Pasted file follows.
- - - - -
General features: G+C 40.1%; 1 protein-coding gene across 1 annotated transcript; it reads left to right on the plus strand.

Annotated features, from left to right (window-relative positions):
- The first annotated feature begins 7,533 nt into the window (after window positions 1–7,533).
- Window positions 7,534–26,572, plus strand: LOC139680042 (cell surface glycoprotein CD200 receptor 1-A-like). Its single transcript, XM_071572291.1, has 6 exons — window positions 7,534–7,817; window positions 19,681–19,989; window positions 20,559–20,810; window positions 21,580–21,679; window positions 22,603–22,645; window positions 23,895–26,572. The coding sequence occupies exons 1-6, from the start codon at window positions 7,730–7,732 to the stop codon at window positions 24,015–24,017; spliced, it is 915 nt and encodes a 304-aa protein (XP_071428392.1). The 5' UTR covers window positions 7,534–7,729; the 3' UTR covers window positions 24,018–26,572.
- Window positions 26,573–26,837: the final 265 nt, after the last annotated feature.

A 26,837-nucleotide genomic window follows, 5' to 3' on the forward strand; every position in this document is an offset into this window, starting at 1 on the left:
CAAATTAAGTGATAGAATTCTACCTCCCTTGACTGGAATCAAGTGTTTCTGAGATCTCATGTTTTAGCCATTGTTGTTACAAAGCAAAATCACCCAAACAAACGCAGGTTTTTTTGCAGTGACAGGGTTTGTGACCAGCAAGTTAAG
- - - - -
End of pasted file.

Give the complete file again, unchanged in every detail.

General features: G+C 40.1%; 1 protein-coding gene across 1 annotated transcript; it reads left to right on the plus strand.

Annotated features, from left to right (window-relative positions):
- The first annotated feature begins 7,533 nt into the window (after window positions 1–7,533).
- Window positions 7,534–26,572, plus strand: LOC139680042 (cell surface glycoprotein CD200 receptor 1-A-like). Its single transcript, XM_071572291.1, has 6 exons — window positions 7,534–7,817; window positions 19,681–19,989; window positions 20,559–20,810; window positions 21,580–21,679; window positions 22,603–22,645; window positions 23,895–26,572. The coding sequence occupies exons 1-6, from the start codon at window positions 7,730–7,732 to the stop codon at window positions 24,015–24,017; spliced, it is 915 nt and encodes a 304-aa protein (XP_071428392.1). The 5' UTR covers window positions 7,534–7,729; the 3' UTR covers window positions 24,018–26,572.
- Window positions 26,573–26,837: the final 265 nt, after the last annotated feature.

A 26,837-nucleotide genomic window follows, 5' to 3' on the forward strand; every position in this document is an offset into this window, starting at 1 on the left:
CAAATTAAGTGATAGAATTCTACCTCCCTTGACTGGAATCAAGTGTTTCTGAGATCTCATGTTTTAGCCATTGTTGTTACAAAGCAAAATCACCCAAACAAACGCAGGTTTTTTTGCAGTGACAGGGTTTGTGACCAGCAAGTTAAG